Beni di Batasiolo, near Barolo in Piedmont. It was early in my career and my first winery visit outside of Canada. At the end of our visit, the owner, Fiorenzo Dogliani, came to meet us. After learning that it was our first visit to the region, he offered to show us the beautiful sights of Barolo. We drove around for hours, and Mr. Dogliani spoke Italian the entire time and we had a translator. He hosted us for dinner at Belvedere in La Morra, and at the end of the meal, Mr. Dogliani overheard my partner and I speaking French to each other, to which he replied that he spoke perfect French. It changed everything! Mr. Dogliani became our new translator and spent the next three days with us—he even invited us to stay at his home. Twenty years later, we are still great friends.
Paula de Pano, sommelier and owner of Rocks + Acid in Chapel Hill, N.C.
Weingut Bründlmayer, in the Kamptal region in Austria. I was driving slowly in my Mini Cooper gaping as I reached Heiligenstein, the most legendary Riesling vineyard in the Kamptal, to approach the winery. It was such a beautiful view to be at the top of this massive hillside overlooking the Kamp River, the valley below and Brundlmayer’s pickers going through the vines. It is also memorable because I had to do a three-point turn on this incredibly narrow terrace where one side is a 300-meter drop straight down to the Kamp River. One wrong push of a pedal in the other direction would have sent me barreling down Heiligenstein’s vineyards … no one wants to be that person.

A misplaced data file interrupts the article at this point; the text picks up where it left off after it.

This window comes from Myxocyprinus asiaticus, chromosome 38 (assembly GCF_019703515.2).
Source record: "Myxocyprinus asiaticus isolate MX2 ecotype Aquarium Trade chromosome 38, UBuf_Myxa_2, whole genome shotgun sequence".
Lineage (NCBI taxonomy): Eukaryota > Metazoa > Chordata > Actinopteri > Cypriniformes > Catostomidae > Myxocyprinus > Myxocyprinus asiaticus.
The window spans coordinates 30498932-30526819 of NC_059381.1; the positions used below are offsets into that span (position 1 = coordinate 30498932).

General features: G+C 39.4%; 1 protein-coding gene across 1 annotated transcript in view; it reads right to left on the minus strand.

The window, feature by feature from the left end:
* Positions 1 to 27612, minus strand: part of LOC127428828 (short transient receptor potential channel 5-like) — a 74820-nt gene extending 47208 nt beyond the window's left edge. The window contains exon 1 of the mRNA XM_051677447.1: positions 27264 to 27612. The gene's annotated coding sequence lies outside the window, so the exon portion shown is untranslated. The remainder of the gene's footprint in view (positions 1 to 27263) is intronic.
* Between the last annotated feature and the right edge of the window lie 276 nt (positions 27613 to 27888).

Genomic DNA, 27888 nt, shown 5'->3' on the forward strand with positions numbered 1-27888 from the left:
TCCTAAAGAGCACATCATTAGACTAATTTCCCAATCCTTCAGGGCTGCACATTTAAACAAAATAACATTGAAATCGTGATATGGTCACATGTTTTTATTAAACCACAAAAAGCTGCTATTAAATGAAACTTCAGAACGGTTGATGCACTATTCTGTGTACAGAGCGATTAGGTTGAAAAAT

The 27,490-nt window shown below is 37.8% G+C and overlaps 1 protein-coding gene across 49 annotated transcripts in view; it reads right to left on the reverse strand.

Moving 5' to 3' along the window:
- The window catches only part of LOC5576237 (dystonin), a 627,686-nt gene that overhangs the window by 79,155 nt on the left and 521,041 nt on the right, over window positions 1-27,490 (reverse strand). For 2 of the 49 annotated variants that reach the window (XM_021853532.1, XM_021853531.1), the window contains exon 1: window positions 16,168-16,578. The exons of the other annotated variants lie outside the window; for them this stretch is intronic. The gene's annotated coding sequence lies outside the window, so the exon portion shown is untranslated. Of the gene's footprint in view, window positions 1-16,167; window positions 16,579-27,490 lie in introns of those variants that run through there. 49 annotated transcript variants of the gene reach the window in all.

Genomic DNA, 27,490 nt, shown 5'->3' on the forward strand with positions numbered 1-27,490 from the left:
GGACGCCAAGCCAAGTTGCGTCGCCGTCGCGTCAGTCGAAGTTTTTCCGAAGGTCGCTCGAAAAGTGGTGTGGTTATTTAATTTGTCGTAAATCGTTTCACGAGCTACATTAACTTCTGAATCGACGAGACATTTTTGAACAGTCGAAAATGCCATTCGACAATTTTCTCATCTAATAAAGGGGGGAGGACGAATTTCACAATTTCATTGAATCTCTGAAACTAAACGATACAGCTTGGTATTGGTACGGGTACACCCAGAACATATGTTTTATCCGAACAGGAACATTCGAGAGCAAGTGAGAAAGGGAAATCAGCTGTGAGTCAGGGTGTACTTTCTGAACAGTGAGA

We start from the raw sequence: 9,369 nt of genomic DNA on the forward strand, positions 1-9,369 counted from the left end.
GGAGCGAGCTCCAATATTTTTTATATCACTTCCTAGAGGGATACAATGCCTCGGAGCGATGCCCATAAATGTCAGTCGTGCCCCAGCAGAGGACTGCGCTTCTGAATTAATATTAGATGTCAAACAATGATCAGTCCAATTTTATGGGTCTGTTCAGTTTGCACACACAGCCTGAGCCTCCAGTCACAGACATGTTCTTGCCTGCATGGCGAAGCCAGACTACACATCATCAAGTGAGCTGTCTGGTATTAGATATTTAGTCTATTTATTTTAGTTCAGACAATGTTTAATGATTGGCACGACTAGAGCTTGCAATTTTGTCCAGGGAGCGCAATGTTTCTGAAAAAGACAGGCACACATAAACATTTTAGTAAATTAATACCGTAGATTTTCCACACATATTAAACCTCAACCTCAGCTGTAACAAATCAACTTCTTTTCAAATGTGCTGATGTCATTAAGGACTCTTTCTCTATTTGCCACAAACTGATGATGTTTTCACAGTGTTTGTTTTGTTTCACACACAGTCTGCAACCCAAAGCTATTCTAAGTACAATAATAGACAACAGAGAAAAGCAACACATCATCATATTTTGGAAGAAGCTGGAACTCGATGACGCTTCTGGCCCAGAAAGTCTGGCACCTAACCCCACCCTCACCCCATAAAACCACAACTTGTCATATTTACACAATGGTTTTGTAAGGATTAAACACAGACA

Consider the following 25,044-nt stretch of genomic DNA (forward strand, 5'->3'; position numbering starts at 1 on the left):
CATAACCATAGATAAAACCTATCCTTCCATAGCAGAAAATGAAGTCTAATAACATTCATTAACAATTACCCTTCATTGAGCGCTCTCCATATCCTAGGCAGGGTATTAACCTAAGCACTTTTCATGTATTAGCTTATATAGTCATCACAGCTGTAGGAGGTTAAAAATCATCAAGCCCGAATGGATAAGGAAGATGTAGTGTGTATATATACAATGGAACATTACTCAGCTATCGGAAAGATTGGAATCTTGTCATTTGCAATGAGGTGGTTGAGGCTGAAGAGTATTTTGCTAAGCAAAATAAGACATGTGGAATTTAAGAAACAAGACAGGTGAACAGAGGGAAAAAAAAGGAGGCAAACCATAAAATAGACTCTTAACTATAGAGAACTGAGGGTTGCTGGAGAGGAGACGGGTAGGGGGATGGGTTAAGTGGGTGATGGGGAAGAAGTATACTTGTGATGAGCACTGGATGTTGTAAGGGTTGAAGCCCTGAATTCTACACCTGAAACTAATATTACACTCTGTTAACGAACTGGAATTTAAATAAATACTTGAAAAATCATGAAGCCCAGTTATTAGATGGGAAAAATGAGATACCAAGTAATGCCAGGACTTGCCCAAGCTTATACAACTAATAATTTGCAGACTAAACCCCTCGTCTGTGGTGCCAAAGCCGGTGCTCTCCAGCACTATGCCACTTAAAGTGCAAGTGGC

Chris Dunaway, wine director at The Little Nell, Grand Award winner in Aspen, Colo.
I know it may sound cliché, but having the opportunity to see Romanée-Conti for me was truly one of the most satisfying experiences, even if I didn’t get a chance to visit the Domaine itself. There’s something about the reverence paid to such a mystical and iconic place that is so accessible to pedestrians. The site is so vividly ingrained in my memory.
Grayum Vickers, sommelier at Longoven in Richmond, Va.
Hermann J. Wiemer's HJW vineyard in the Finger Lakes, where I was lucky enough to help with harvest one September. Flowers and wild herbs covered the ground between rows of Riesling vines near the sparkling waters of Seneca Lake. It was purest autumn, with a cold wind shaking the colorful foliage of old maples. That team cared so deeply for the land and the wines, and they were so patient with me; I’ll never forget what I learned about ecology and responsible viticulture. As far as this sommelier is concerned, the Riesling, Cabernet Franc, and Lemberger (a.k.a. Blaufränkisch) produced by Hermann J. Wiemer are top-tier, world-class wines.